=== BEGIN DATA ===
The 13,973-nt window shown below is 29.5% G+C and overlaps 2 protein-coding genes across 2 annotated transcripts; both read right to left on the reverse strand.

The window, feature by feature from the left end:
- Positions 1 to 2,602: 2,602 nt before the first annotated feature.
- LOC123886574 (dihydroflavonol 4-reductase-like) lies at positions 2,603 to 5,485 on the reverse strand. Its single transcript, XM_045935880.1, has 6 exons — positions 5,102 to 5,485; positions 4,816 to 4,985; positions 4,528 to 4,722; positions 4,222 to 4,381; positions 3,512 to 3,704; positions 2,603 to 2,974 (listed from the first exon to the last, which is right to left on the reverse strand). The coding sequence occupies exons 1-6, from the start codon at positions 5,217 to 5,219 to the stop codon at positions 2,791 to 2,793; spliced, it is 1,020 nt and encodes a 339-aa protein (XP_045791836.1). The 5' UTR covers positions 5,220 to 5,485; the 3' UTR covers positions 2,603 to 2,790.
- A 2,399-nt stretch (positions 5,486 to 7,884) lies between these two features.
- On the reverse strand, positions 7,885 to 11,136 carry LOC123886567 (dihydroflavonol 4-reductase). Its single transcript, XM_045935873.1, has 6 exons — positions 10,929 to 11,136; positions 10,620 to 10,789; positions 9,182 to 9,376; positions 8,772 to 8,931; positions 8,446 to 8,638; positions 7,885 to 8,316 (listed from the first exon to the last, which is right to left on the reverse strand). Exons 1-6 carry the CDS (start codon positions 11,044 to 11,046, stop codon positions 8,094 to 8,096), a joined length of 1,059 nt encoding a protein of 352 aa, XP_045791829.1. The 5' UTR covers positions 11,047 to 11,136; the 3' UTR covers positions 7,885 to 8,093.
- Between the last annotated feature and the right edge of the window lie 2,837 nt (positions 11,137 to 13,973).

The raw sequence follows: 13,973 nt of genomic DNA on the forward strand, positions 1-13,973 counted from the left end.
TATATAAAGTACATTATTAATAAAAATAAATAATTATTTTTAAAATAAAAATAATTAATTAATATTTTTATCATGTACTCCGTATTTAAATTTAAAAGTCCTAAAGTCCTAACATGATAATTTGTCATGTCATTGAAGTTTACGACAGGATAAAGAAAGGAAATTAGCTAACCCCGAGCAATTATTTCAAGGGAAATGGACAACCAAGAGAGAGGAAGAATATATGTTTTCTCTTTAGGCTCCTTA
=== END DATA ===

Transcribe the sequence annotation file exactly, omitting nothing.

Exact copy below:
The 13,973-nt window shown below is 29.5% G+C and overlaps 2 protein-coding genes across 2 annotated transcripts; both read right to left on the reverse strand.

The window, feature by feature from the left end:
- Positions 1 to 2,602: 2,602 nt before the first annotated feature.
- LOC123886574 (dihydroflavonol 4-reductase-like) lies at positions 2,603 to 5,485 on the reverse strand. Its single transcript, XM_045935880.1, has 6 exons — positions 5,102 to 5,485; positions 4,816 to 4,985; positions 4,528 to 4,722; positions 4,222 to 4,381; positions 3,512 to 3,704; positions 2,603 to 2,974 (listed from the first exon to the last, which is right to left on the reverse strand). The coding sequence occupies exons 1-6, from the start codon at positions 5,217 to 5,219 to the stop codon at positions 2,791 to 2,793; spliced, it is 1,020 nt and encodes a 339-aa protein (XP_045791836.1). The 5' UTR covers positions 5,220 to 5,485; the 3' UTR covers positions 2,603 to 2,790.
- A 2,399-nt stretch (positions 5,486 to 7,884) lies between these two features.
- On the reverse strand, positions 7,885 to 11,136 carry LOC123886567 (dihydroflavonol 4-reductase). Its single transcript, XM_045935873.1, has 6 exons — positions 10,929 to 11,136; positions 10,620 to 10,789; positions 9,182 to 9,376; positions 8,772 to 8,931; positions 8,446 to 8,638; positions 7,885 to 8,316 (listed from the first exon to the last, which is right to left on the reverse strand). Exons 1-6 carry the CDS (start codon positions 11,044 to 11,046, stop codon positions 8,094 to 8,096), a joined length of 1,059 nt encoding a protein of 352 aa, XP_045791829.1. The 5' UTR covers positions 11,047 to 11,136; the 3' UTR covers positions 7,885 to 8,093.
- Between the last annotated feature and the right edge of the window lie 2,837 nt (positions 11,137 to 13,973).

The raw sequence follows: 13,973 nt of genomic DNA on the forward strand, positions 1-13,973 counted from the left end.
TATATAAAGTACATTATTAATAAAAATAAATAATTATTTTTAAAATAAAAATAATTAATTAATATTTTTATCATGTACTCCGTATTTAAATTTAAAAGTCCTAAAGTCCTAACATGATAATTTGTCATGTCATTGAAGTTTACGACAGGATAAAGAAAGGAAATTAGCTAACCCCGAGCAATTATTTCAAGGGAAATGGACAACCAAGAGAGAGGAAGAATATATGTTTTCTCTTTAGGCTCCTTA